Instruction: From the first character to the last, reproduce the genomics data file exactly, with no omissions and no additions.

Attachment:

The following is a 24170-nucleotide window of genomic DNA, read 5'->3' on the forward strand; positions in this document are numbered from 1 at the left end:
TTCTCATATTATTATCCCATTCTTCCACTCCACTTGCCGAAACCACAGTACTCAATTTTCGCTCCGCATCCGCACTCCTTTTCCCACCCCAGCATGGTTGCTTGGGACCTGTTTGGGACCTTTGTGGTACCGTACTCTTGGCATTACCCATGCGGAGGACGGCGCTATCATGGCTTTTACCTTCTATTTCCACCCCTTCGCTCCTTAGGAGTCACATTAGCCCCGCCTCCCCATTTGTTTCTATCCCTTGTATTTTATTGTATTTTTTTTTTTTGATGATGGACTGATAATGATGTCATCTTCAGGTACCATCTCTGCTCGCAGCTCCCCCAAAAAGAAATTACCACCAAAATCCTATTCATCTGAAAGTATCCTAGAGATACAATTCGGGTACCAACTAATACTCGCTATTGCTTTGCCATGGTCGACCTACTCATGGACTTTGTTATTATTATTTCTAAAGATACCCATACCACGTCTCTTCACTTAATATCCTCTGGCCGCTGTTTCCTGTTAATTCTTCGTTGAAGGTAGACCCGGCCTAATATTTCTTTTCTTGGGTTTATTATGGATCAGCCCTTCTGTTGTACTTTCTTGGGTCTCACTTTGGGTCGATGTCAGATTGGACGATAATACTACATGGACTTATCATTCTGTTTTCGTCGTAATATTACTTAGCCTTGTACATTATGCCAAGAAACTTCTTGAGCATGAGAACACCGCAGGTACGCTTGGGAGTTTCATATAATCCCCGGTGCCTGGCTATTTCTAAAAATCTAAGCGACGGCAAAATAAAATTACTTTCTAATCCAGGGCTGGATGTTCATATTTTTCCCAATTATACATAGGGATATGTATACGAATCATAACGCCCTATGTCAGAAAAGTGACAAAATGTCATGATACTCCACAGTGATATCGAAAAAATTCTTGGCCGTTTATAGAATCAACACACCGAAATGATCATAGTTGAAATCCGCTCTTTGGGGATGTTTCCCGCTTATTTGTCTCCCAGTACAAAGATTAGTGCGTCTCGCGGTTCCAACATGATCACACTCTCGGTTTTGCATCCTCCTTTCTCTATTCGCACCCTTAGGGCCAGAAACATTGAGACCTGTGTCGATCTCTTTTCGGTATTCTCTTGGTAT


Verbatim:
The following is a 24170-nucleotide window of genomic DNA, read 5'->3' on the forward strand; positions in this document are numbered from 1 at the left end:
TTCTCATATTATTATCCCATTCTTCCACTCCACTTGCCGAAACCACAGTACTCAATTTTCGCTCCGCATCCGCACTCCTTTTCCCACCCCAGCATGGTTGCTTGGGACCTGTTTGGGACCTTTGTGGTACCGTACTCTTGGCATTACCCATGCGGAGGACGGCGCTATCATGGCTTTTACCTTCTATTTCCACCCCTTCGCTCCTTAGGAGTCACATTAGCCCCGCCTCCCCATTTGTTTCTATCCCTTGTATTTTATTGTATTTTTTTTTTTTGATGATGGACTGATAATGATGTCATCTTCAGGTACCATCTCTGCTCGCAGCTCCCCCAAAAAGAAATTACCACCAAAATCCTATTCATCTGAAAGTATCCTAGAGATACAATTCGGGTACCAACTAATACTCGCTATTGCTTTGCCATGGTCGACCTACTCATGGACTTTGTTATTATTATTTCTAAAGATACCCATACCACGTCTCTTCACTTAATATCCTCTGGCCGCTGTTTCCTGTTAATTCTTCGTTGAAGGTAGACCCGGCCTAATATTTCTTTTCTTGGGTTTATTATGGATCAGCCCTTCTGTTGTACTTTCTTGGGTCTCACTTTGGGTCGATGTCAGATTGGACGATAATACTACATGGACTTATCATTCTGTTTTCGTCGTAATATTACTTAGCCTTGTACATTATGCCAAGAAACTTCTTGAGCATGAGAACACCGCAGGTACGCTTGGGAGTTTCATATAATCCCCGGTGCCTGGCTATTTCTAAAAATCTAAGCGACGGCAAAATAAAATTACTTTCTAATCCAGGGCTGGATGTTCATATTTTTCCCAATTATACATAGGGATATGTATACGAATCATAACGCCCTATGTCAGAAAAGTGACAAAATGTCATGATACTCCACAGTGATATCGAAAAAATTCTTGGCCGTTTATAGAATCAACACACCGAAATGATCATAGTTGAAATCCGCTCTTTGGGGATGTTTCCCGCTTATTTGTCTCCCAGTACAAAGATTAGTGCGTCTCGCGGTTCCAACATGATCACACTCTCGGTTTTGCATCCTCCTTTCTCTATTCGCACCCTTAGGGCCAGAAACATTGAGACCTGTGTCGATCTCTTTTCGGTATTCTCTTGGTAT